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Thread: Mother lode of Sushi Rice

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    Default Mother lode of Sushi Rice

    Don't ask. I am now in possession of 25 lbs of very high quality sushi rice with no recourse. I'll pawn some off on a couple of my neighbors who will make use of it. The remainder deserves some love.

    Talk to me about your traditional or tried and true recipes.

    BTW We love Sushi rice, thank dog.

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    Default Re: Mother lode of Sushi Rice

    The way I think to eat *really* good rice is with a little bit of salt and an umeboshi on top. If you haven’t yet enjoyed fresh onigiri, that’s definitely worth making. My favorite filings are umeboshi and negimiso*. They are also a great thing to bring to parties.

    Shake hijiki Gohan is another way to enjoy great rice. I don’t think a donabe is a must—an enameled cast iron pot with the lid just slightly vented should work I think.

    053A014F-1757-4862-8BE6-1F05A6579E32.jpg

    Two nights ago we enjoyed ssambap. All you need for this is some good ssamjang, a spicy protein (we used goju stewed tuna) big hearty leaves (we used Korean perilla, and some baby-ish kale from our garden) and rice. Put it all out on the table like it’s 1982 and taco night for the fam. Banchan for extra credit (we had cucumbers, braised chives, thin fish cake, and kimchi).

    Bimimbap is great, but the only type that should exist is dolsot bimimbap. Heating the rice in the clay pot on the stove both keeps your bimimbap warm, but also developes a golden crispy layer that is to die for. Don’t get hung up on the toppings—pick 5-8 colorful veggies, a ground or flaked protein, and either a raw egg yolk or a barely cooked whole egg. I think this might work with other stoneware by preheating it empty in an oven at 425, brushing it with toasted sesame oil, and then loading it up and waiting for just a bit. The crispy rice might not be as good, but it is part of the way there. Just use a spoon and mix it up, ok? No picking at it with chopsticks.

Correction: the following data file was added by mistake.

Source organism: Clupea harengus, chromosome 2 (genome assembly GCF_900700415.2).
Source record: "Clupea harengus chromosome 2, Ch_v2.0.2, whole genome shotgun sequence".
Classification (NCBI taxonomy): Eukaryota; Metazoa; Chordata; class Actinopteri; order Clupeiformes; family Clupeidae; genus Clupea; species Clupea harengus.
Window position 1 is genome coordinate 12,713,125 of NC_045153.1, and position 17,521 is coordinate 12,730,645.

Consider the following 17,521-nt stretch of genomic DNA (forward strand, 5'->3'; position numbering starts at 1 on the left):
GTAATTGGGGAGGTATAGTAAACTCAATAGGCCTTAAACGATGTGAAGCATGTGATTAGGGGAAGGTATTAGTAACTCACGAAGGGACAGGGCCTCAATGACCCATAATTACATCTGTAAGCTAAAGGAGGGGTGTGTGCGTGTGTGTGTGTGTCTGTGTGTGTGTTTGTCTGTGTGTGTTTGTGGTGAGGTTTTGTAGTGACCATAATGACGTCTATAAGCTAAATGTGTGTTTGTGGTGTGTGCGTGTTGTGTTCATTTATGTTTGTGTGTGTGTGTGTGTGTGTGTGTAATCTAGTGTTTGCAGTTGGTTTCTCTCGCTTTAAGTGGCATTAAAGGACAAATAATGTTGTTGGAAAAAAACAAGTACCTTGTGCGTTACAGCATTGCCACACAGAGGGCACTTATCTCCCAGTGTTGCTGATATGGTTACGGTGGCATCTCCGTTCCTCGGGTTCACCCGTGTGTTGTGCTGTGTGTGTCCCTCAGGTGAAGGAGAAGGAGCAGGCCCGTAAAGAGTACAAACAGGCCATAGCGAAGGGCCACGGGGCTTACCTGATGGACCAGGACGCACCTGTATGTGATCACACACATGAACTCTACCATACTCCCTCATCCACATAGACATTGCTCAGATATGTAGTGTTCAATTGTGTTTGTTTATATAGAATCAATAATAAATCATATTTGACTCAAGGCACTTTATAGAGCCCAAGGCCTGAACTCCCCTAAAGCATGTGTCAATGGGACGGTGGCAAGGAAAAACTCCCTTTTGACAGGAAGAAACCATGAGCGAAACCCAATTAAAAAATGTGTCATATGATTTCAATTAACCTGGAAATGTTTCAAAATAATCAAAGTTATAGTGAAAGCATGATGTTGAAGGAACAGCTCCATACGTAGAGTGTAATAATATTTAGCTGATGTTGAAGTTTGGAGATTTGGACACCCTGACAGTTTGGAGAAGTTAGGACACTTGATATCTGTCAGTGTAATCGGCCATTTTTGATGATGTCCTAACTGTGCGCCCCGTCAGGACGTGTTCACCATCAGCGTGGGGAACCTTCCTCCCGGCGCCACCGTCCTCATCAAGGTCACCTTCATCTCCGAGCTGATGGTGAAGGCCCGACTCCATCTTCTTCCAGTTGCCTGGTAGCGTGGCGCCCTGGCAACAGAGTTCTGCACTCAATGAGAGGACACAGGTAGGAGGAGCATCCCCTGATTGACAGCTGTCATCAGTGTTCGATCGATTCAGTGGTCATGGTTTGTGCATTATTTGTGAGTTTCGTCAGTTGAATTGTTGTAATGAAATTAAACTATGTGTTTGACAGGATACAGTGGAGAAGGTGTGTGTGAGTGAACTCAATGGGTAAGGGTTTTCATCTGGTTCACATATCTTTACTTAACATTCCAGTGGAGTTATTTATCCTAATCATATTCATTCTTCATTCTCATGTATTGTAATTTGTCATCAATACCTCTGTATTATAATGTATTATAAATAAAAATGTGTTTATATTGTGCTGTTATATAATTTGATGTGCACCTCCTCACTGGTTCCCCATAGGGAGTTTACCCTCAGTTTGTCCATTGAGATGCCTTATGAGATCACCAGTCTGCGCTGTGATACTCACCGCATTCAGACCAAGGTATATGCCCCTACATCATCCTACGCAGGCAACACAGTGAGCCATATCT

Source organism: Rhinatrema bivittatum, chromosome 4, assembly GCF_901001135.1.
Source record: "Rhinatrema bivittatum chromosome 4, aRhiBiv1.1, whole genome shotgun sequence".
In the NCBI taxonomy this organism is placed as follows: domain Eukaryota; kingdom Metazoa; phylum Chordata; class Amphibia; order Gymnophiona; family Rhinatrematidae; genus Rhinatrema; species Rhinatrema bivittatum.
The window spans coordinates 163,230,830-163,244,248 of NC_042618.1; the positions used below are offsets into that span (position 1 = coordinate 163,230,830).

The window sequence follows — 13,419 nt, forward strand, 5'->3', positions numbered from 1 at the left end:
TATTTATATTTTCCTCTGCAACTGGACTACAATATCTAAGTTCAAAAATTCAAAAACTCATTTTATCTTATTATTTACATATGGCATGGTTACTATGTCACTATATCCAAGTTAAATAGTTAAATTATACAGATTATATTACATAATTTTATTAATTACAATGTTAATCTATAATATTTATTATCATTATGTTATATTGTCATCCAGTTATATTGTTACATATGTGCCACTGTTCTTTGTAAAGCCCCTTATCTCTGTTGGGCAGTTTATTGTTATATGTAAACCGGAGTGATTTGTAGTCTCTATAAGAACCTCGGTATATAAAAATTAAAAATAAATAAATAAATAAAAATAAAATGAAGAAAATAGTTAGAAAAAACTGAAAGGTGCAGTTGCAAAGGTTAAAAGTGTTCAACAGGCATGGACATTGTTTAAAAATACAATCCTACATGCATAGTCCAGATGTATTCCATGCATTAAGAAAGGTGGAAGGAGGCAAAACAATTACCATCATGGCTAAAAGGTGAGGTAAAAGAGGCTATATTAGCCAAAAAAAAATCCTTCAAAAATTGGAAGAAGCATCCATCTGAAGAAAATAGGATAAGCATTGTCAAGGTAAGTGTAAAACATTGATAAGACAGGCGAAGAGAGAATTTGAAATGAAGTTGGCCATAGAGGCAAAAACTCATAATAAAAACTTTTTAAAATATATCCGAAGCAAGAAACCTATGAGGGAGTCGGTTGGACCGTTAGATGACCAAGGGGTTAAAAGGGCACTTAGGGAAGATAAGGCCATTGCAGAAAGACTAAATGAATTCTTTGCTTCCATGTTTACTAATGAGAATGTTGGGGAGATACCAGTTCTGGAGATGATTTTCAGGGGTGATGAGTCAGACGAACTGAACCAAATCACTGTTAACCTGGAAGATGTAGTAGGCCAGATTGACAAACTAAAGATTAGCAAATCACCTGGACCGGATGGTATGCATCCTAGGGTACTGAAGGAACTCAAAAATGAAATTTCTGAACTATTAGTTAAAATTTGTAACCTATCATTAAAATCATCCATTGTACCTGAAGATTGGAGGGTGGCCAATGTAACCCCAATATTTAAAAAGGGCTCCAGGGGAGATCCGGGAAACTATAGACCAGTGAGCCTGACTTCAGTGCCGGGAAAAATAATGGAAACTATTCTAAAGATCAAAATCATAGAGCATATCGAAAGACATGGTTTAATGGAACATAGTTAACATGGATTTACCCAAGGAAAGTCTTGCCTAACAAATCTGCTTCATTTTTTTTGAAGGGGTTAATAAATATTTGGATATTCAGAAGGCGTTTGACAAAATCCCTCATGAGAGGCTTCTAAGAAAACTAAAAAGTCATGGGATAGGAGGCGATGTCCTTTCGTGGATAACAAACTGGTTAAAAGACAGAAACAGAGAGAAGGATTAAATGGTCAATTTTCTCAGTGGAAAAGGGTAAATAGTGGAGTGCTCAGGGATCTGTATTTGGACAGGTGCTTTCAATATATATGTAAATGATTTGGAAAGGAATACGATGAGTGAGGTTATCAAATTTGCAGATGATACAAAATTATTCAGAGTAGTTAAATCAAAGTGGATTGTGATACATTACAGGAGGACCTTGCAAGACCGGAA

47C4C676-4E42-4985-BA9A-22BE6339AAF2.jpg


    *negimiso: if you can get Tokyo negi, awesome—use 3 of those. Otherwise I like a small/medium leek and a few green onions. Slice thin. Cook in some veggie oil until they begin to brown in spots. Add about a half cup of miso (your choice, anything but saikyo), a glug of mirin, a couple tablespoons of dashi, and only enough sugar to balance the salt of the miso. Stir constantly and cook down until it’s a thick paste. Use this on veggies/tofu. Keep cooking for a dry somewhat clumpy paste, use this in onigiri.

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    Default Re: Mother lode of Sushi Rice

    spopepro Thank you thank you thank you. You have given me a leg up and I've got homework. Don't laugh, I need to take baby steps. Most fundamentally I must perfect making Sushi rice. I had very good results the first try thank to moon and star alignment no doubt. I made the rice stovetop using a small heavy cast enamel pot over a low flame and it came out terrific. For the rice flavoring I used salt, mirin and a dab of honey. Honestly, if it weren't weird I could eat that for lunch with almost nothing on it.

    I'll hit my local Japanese grocery for umeboshi tomorrow, that is right up my alley. Thanks for the onigiri tip, that sounds like something I could easily turn into something I bring to parties.

    Alot to unpack, thank you.

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    Default Re: Mother lode of Sushi Rice

    Glad to hear toots--
    As far as just the tips for the rice: Letting rice soak beforehand and then letting it steam with the heat turned off (in a heavy pot) is the right way, even if everyone else has moved to electronic cookers with more computing power than a Cray Y-MP. My memorized proportions are 20min soak, 18ish* min on high/medium high heat, 20 min rest for 540ml of rice (3 Japanese cups of rice) and 600ml of water. I'll have a light hand with the water if it's very fresh rice. More water if you're being bad and not letting it sit for the whole 20min first. But don't do that.

    I'm way less picky about preparing the rice for sushi... I don't let it cool like I should and I add too much of the seasoned vinegar at a time... I just kind of figure it works out and it's going to taste sweet and salty and vinegary anyway.


    *The thing I actually pay attention to is the steady stream of steam from the donabe. About 1min after the steam appears strongly is when I cut the power. I don't know how this would translate to a cast iron pot method, but maybe it works?

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    Default Re: Mother lode of Sushi Rice

    Quote Originally Posted by spopepro View Post
    The way I think to eat *really* good rice is with a little bit of salt and an umeboshi on top. If you haven’t yet enjoyed fresh onigiri, that’s definitely worth making. My favorite filings are umeboshi and negimiso*. They are also a great thing to bring to parties.

    Shake hijiki Gohan is another way to enjoy great rice. I don’t think a donabe is a must—an enameled cast iron pot with the lid just slightly vented should work I think.